Action Blu-ray Review

'Dunkirk' Blu-ray Review: From IMAX to home theaters, Christopher Nolan’s WWII drama remains an engrossing experience

December 19, 2017Ben MK

As Christopher Nolan's 10th feature film, Dunkirk is a bit of a different beast than the director's previous movies. Unlike Memento, Inception and the Dark Knight Trilogy, for example, Dunkirk is not so much narrative-driven as it is experience-driven, meaning it's less about story and more about being down in the dirt and in the trenches — or, in this case, on the beach, on the sea and in the skies.

An account of World War II's Battle of Dunkirk, the film takes place along three separate timelines and follows three different groups of characters, as some 400,000 British and Allied troops mount a desperate evacuation attempt while German forces close in. On the ground, a British soldier (Fionn Whitehead) and a French soldier (Aneurin Barnard) scramble to board a departing Destroyer, while a British Naval Commander (Kenneth Branagh) does his best to organize the chaos; on the sea, the captain of a small civilian boat (Mark Rylance) and his crew (Barry Keoghan and Tom Glynn-Carney) race towards danger; and in the air, a trio of Spitfire pilots (Tom Hardy, Jack Lowden and Richard Sanderson) contend not only with enemy fire but also diminishing fuel reserves.

Very rarely are any of these characters referred to by name, if at all, and there isn't much need, quite frankly. Nolan, who also wrote the script, keeps dialogue and plot exposition to a minimum, foregoing a conventional storytelling structure and choosing instead to hold his focus on the people and the situation at hand. His efforts give Dunkirk a cinéma vérité quality and, in conjunction with the movie's cinematography and production design, it draws viewers further and further into the plight of its characters with every tick of the film's metronomic score.

From a purely cinematic and dramatic point of view, Dunkirk is nothing short of spectacular, and it serves not only as a powerful reminder of one of WWII's most harrowing battles, but as a stirring tribute to the real-life heroes who were willing to sacrifice everything to fight for that most basic of human rights — freedom.

Filmed almost entirely in 70mm IMAX, Dunkirk translates superbly in its move from the theaters to television screens. The military blues, greens and browns of the movie's color palette are rendered robustly, excellent contrast and black levels add appreciable depth to the 1080p image, and fine detail is ever-present, suffering only slightly when the aspect ratio switches to accommodate the rare scene not shot in the large-scale format. Furthermore, this disc is equipped with an immersive DTS-HD Master Audio 5.1 sound mix, faithfully recreating the tension-building score and the jarring sounds of machine gun fire, explosions and fast-approaching airplanes.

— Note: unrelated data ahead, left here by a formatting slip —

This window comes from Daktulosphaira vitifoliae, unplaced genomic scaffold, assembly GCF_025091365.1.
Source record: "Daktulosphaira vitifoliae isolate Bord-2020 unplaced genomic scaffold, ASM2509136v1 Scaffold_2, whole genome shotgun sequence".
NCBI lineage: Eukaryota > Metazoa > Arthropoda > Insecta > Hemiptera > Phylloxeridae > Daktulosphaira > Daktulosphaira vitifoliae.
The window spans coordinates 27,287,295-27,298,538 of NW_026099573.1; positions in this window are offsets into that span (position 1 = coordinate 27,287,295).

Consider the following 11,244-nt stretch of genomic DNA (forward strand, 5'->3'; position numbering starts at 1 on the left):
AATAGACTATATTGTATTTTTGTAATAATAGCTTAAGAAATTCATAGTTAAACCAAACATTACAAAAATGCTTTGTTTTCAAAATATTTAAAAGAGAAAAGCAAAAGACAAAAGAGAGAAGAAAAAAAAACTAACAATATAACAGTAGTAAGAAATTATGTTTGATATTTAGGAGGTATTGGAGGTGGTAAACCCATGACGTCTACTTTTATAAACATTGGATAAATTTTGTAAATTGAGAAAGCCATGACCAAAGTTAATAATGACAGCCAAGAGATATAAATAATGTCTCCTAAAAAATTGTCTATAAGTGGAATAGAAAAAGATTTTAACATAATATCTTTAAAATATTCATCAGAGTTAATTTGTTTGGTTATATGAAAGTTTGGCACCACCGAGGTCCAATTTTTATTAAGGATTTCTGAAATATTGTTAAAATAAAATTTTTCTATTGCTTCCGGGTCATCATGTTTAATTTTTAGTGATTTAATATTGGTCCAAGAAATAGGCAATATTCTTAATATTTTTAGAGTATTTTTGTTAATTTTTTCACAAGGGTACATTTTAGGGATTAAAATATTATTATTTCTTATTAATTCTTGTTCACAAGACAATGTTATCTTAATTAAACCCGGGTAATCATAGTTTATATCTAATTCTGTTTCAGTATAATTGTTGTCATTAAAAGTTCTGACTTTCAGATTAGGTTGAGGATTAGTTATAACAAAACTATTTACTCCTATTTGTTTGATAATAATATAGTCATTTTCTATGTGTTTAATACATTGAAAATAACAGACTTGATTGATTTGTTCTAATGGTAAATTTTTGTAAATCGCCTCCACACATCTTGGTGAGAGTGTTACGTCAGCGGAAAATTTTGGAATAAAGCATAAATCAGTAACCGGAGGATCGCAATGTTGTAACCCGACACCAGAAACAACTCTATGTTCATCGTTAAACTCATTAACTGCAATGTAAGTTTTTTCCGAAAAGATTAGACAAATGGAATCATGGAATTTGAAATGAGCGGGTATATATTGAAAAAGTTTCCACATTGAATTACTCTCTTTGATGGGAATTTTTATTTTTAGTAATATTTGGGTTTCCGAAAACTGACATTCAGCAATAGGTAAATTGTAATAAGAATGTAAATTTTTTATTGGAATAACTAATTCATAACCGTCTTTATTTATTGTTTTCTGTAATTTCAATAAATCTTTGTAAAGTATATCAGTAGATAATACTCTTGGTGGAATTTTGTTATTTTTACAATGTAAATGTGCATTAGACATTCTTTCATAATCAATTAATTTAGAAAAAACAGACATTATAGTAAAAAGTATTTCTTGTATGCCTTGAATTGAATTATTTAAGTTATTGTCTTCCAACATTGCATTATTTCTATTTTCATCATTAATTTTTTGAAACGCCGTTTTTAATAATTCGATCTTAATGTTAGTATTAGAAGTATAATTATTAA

Warner's three-disc Blu-ray combo pack includes an UltraViolet digital copy, a DVD copy and the following extras on their own dedicated Blu-ray disc:

  • Creation (22:19) - A four-part look at Nolan's approach to telling the story of these real-life events, filming on-location on the beaches of Dunkirk, the pros and cons of filming in the IMAX format, and Nolan's preference for practical effects over CGI ("Revisiting the Miracle," "Dunkerque," "Expanding the Frame" and "The In-Camera Approach").
  • Land (16:39) - A three-part look at the filmmakers' efforts to reconstruct the beach at Dunkirk as it was over 70 years ago, the casting of young, mostly unknown actors, and the various techniques that went into the creation of the film's costumes ("Rebuilding the Mole," "The Army on the Beach" and "Uniform Approach").
  • Air (18:30) - A two-part look at filming the movie's aerial dogfight sequences using real Spitfire planes and IMAX cameras and the techniques used to add realism to the closeups of the actors in the cockpit ("Taking to the Air" and "Inside the Cockpit").
  • Sea (36:57) - A five-part look at the ships used in the film, the challenges of filming on the sea and in a water tank on-set, and the real-life little ships that took part in the actual evacuation at Dunkirk ("Assembling the Naval Fleet," "Launching the Moonstone," "Taking to the Sea," "Sinking the Ships" and "The Little Ships").
  • Conclusion (15:19) - A two-part look at the creation of the film's score, the camaraderie among the cast and crew, and the spirit and bravery of those who were actually there on the beach in 1940 ("Turning Up the Tension" and "The Dunkirk Spirit").
  • Coast Guard Promo (2:02) - A brief look at the role the U.S. Coast Guard played in the making of the film.

Dunkirk is available from Warner Bros. Home Entertainment as of December 19th, 2017. The Blu-ray features English DTS-HD Master Audio 5.1, French, Spanish and Portuguese Dolby Digital 5.1, and English Dolby Digital 5.1 Descriptive Audio tracks. The film is presented with English SDH, French, Spanish and Portuguese subtitles. The total runtime is 1 hr. 46 min.

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